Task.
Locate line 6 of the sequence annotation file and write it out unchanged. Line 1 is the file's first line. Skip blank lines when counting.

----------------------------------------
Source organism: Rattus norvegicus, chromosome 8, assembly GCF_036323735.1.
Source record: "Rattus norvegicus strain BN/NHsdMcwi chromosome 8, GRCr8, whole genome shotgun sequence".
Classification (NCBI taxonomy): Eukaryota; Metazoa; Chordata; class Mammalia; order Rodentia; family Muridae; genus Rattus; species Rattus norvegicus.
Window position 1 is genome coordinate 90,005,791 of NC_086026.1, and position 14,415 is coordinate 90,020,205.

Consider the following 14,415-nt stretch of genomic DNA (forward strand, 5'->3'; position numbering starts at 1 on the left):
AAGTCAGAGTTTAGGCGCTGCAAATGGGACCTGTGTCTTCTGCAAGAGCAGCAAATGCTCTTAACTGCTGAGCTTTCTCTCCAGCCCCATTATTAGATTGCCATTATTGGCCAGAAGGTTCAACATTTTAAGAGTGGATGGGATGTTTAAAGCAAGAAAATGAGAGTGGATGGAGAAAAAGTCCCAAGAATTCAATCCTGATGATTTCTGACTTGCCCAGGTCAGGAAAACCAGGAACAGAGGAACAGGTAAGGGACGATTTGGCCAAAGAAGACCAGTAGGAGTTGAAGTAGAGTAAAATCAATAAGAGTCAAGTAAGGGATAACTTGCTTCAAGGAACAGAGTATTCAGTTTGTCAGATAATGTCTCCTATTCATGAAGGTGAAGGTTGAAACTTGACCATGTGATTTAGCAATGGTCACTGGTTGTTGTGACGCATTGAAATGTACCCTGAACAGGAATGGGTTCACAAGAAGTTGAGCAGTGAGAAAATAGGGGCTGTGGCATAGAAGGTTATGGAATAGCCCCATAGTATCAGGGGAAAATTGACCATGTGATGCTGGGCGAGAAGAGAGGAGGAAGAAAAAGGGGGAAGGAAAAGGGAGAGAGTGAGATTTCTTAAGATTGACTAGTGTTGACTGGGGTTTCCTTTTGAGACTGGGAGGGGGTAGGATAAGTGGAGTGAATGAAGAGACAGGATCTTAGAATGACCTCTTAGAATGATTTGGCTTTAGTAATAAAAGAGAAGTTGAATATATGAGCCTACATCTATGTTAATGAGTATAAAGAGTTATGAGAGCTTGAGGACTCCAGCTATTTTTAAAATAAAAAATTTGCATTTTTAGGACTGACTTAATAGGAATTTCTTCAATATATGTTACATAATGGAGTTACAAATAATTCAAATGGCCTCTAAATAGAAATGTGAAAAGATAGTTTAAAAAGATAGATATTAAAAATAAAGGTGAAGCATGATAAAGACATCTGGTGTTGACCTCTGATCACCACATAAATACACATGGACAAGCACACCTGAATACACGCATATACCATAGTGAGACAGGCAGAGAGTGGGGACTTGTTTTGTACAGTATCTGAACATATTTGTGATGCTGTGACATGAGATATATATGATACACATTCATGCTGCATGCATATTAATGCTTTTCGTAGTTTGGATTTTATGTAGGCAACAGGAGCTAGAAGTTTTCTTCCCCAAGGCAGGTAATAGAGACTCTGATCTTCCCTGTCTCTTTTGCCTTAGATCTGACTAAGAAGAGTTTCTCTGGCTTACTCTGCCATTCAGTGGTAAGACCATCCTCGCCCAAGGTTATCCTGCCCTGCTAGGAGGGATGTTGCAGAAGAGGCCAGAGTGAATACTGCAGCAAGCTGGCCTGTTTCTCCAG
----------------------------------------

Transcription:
AAGTCAGAGTTTAGGCGCTGCAAATGGGACCTGTGTCTTCTGCAAGAGCAGCAAATGCTCTTAACTGCTGAGCTTTCTCTCCAGCCCCATTATTAGATTGCCATTATTGGCCAGAAGGTTCAACATTTTAAGAGTGGATGGGATGTTTAAAGCAAGAAAATGAGAGTGGATGGAGAAAAAGTCCCAAGAATTCAATCCTGATGATTTCTGACTTGCCCAGGTCAGGAAAACCAGGAACAGAGGAACAGGTAAGGGACGATTTGGCCAAAGAAGACCAGTAGGAGTTGAAGTAGAGTAAAATCAATAAGAGTCAAGTAAGGGATAACTTGCTTCAAGGAACAGAGTATTCAGTTTGTCAGATAATGTCTCCTATTCATGAAGGTGAAGGTTGAAACTTGACCATGTGATTTAGCAATGGTCACTGGTTGTTGTGACGCATTGAAATGTACCCTGAACAGGAATGGGTTCACAAGAAGTTGAGCAGTGAGAAAATAGGGGCTGTGGCATAGAAGGTTATGGAATAGCCCCATAGTATCAGGGGAAAATTGACCATGTGATGCTGGGCGAGAAGAGAGGAGGAAGAAAAAGGGGGAAGGAAAAGGGAGAGAGTGAGATTTCTTAAGATTGACTAGTGTTGACTGGGGTTTCCTTTTGAGACTGGGAGGGGGTAGGATAAGTGGAGTGAATGAAGAGACAGGATCTTAGAATGACCTCTTAGAATGATTTGGCTTTAGTAATAAAAGAGAAGTTGAATATATGAGCCTACATCTATGTTAATGAGTATAAAGAGTTATGAGAGCTTGAGGACTCCAGCTATTTTTAAAATAAAAAATTTGCATTTTTAGGACTGACTTAATAGGAATTTCTTCAATATATGTTACATAATGGAGTTACAAATAATTCAAATGGCCTCTAAATAGAAATGTGAAAAGATAGTTTAAAAAGATAGATATTAAAAATAAAGGTGAAGCATGATAAAGACATCTGGTGTTGACCTCTGATCACCACATAAATACACATGGACAAGCACACCTGAATACACGCATATACCATAGTGAGACAGGCAGAGAGTGGGGACTTGTTTTGTACAGTATCTGAACATATTTGTGATGCTGTGACATGAGATATATATGATACACATTCATGCTGCATGCATATTAATGCTTTTCGTAGTTTGGATTTTATGTAGGCAACAGGAGCTAGAAGTTTTCTTCCCCAAGGCAGGTAATAGAGACTCTGATCTTCCCTGTCTCTTTTGCCTTAGATCTGACTAAGAAGAGTTTCTCTGGCTTACTCTGCCATTCAGTGGTAAGACCATCCTCGCCCAAGGTTATCCTGCCCTGCTAGGAGGGATGTTGCAGAAGAGGCCAGAGTGAATACTGCAGCAAGCTGGCCTGTTTCTCCAG